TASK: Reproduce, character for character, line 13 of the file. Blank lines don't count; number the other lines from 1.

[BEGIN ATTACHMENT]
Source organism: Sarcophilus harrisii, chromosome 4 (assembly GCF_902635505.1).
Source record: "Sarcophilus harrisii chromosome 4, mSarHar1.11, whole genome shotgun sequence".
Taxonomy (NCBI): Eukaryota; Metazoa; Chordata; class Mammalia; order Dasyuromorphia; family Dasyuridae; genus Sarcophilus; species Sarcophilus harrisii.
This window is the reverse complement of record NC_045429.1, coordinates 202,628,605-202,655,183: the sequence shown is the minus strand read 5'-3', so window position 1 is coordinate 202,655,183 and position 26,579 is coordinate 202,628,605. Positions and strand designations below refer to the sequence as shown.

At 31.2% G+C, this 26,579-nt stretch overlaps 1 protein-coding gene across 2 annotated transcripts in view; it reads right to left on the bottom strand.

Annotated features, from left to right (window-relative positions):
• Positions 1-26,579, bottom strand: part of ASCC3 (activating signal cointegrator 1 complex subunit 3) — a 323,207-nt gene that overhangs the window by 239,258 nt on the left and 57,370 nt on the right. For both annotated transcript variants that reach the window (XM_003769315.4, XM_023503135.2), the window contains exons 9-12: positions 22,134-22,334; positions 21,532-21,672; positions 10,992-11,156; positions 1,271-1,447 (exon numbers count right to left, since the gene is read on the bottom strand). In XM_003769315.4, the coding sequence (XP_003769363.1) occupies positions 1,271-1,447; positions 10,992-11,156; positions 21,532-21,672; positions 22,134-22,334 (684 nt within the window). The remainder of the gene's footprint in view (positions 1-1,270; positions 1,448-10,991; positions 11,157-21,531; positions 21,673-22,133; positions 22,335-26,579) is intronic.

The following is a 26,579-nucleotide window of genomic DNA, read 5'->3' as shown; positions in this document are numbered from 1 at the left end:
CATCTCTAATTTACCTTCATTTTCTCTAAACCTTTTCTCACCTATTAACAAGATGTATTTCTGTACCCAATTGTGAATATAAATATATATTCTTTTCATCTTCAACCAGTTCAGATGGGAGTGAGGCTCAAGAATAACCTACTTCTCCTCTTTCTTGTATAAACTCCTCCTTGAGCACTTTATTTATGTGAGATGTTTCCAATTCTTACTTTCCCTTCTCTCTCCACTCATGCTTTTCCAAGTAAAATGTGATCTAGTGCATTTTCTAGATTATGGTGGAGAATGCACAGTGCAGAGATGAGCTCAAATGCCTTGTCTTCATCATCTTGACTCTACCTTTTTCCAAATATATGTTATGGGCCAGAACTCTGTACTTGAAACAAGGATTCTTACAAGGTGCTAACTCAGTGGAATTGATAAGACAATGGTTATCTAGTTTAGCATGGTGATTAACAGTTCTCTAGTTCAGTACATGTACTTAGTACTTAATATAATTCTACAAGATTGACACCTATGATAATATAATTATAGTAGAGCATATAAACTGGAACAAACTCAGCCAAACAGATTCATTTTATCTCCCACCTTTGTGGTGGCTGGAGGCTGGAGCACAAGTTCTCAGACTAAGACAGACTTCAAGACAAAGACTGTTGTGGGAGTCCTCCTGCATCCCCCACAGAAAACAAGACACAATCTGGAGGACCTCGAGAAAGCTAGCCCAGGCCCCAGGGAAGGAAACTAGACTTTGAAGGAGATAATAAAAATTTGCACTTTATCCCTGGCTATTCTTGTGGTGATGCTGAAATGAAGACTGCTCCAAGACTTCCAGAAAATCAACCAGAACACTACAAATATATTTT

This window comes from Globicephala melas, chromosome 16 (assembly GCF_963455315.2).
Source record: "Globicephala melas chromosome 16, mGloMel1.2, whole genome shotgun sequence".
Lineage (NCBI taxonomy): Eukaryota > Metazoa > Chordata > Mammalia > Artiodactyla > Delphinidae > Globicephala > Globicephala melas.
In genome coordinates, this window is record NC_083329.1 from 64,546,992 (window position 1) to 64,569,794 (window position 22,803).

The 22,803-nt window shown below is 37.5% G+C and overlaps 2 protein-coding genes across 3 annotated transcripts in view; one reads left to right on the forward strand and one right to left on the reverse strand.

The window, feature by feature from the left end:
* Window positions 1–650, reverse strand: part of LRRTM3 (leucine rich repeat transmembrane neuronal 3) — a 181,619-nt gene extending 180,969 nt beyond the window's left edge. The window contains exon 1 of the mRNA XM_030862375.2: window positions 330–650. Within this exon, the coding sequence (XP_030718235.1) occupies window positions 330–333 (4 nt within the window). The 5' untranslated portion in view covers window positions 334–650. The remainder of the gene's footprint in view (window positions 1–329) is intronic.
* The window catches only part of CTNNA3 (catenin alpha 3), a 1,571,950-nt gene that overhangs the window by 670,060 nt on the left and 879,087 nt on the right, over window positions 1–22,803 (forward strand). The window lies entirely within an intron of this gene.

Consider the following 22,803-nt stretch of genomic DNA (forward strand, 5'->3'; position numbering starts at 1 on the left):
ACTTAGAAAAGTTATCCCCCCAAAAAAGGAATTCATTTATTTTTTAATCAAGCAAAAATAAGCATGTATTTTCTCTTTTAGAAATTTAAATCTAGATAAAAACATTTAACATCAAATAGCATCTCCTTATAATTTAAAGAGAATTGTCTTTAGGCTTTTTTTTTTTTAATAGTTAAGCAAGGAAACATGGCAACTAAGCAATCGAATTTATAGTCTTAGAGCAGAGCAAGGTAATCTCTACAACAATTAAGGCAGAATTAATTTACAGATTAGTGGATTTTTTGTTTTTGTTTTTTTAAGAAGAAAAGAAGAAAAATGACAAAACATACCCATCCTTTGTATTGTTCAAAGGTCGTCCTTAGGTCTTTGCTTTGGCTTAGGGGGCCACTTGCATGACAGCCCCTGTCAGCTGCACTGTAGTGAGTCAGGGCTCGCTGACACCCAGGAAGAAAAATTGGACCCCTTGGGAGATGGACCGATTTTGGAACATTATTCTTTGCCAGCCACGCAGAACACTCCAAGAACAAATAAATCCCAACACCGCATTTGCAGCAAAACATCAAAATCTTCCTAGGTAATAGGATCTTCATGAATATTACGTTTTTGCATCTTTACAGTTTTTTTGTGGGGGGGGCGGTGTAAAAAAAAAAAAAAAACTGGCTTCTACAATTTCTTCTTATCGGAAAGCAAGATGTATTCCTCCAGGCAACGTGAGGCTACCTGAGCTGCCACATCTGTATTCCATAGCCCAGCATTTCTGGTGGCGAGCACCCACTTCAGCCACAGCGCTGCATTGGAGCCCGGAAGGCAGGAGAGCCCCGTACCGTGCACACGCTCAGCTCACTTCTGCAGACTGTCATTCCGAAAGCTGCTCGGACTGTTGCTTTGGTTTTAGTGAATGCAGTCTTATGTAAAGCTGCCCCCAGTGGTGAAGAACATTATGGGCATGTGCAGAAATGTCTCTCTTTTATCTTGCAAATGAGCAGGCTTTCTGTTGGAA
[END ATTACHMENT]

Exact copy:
In genome coordinates, this window is record NC_083329.1 from 64,546,992 (window position 1) to 64,569,794 (window position 22,803).